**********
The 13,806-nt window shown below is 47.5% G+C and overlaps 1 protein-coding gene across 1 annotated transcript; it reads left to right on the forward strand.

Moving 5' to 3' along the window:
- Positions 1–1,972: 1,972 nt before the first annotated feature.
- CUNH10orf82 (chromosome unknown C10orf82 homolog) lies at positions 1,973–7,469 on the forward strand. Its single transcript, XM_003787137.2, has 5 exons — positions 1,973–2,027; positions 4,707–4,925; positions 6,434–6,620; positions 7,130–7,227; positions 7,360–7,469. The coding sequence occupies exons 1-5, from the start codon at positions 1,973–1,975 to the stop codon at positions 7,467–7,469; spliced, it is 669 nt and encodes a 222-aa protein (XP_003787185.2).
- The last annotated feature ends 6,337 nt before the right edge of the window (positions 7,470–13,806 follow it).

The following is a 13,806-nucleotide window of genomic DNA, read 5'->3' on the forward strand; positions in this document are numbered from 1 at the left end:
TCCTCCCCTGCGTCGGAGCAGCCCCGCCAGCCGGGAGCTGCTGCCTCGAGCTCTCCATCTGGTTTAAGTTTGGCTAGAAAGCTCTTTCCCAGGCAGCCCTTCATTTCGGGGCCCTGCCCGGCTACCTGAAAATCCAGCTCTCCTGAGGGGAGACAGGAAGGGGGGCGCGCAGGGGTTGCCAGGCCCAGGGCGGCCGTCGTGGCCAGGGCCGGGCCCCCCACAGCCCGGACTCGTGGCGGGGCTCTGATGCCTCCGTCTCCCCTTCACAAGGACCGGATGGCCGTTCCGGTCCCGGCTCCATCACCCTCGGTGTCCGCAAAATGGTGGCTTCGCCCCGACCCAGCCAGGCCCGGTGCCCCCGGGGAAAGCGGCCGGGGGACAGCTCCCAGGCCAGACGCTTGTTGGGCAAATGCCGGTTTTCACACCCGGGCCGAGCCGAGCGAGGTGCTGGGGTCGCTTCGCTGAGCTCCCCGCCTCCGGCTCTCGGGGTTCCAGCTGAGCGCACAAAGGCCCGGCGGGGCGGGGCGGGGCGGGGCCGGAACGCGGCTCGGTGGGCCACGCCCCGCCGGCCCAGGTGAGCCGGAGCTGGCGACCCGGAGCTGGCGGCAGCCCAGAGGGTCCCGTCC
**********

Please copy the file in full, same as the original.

The 13,806-nt window shown below is 47.5% G+C and overlaps 1 protein-coding gene across 1 annotated transcript; it reads left to right on the forward strand.

Moving 5' to 3' along the window:
- Positions 1–1,972: 1,972 nt before the first annotated feature.
- CUNH10orf82 (chromosome unknown C10orf82 homolog) lies at positions 1,973–7,469 on the forward strand. Its single transcript, XM_003787137.2, has 5 exons — positions 1,973–2,027; positions 4,707–4,925; positions 6,434–6,620; positions 7,130–7,227; positions 7,360–7,469. The coding sequence occupies exons 1-5, from the start codon at positions 1,973–1,975 to the stop codon at positions 7,467–7,469; spliced, it is 669 nt and encodes a 222-aa protein (XP_003787185.2).
- The last annotated feature ends 6,337 nt before the right edge of the window (positions 7,470–13,806 follow it).

The following is a 13,806-nucleotide window of genomic DNA, read 5'->3' on the forward strand; positions in this document are numbered from 1 at the left end:
TCCTCCCCTGCGTCGGAGCAGCCCCGCCAGCCGGGAGCTGCTGCCTCGAGCTCTCCATCTGGTTTAAGTTTGGCTAGAAAGCTCTTTCCCAGGCAGCCCTTCATTTCGGGGCCCTGCCCGGCTACCTGAAAATCCAGCTCTCCTGAGGGGAGACAGGAAGGGGGGCGCGCAGGGGTTGCCAGGCCCAGGGCGGCCGTCGTGGCCAGGGCCGGGCCCCCCACAGCCCGGACTCGTGGCGGGGCTCTGATGCCTCCGTCTCCCCTTCACAAGGACCGGATGGCCGTTCCGGTCCCGGCTCCATCACCCTCGGTGTCCGCAAAATGGTGGCTTCGCCCCGACCCAGCCAGGCCCGGTGCCCCCGGGGAAAGCGGCCGGGGGACAGCTCCCAGGCCAGACGCTTGTTGGGCAAATGCCGGTTTTCACACCCGGGCCGAGCCGAGCGAGGTGCTGGGGTCGCTTCGCTGAGCTCCCCGCCTCCGGCTCTCGGGGTTCCAGCTGAGCGCACAAAGGCCCGGCGGGGCGGGGCGGGGCGGGGCCGGAACGCGGCTCGGTGGGCCACGCCCCGCCGGCCCAGGTGAGCCGGAGCTGGCGACCCGGAGCTGGCGGCAGCCCAGAGGGTCCCGTCC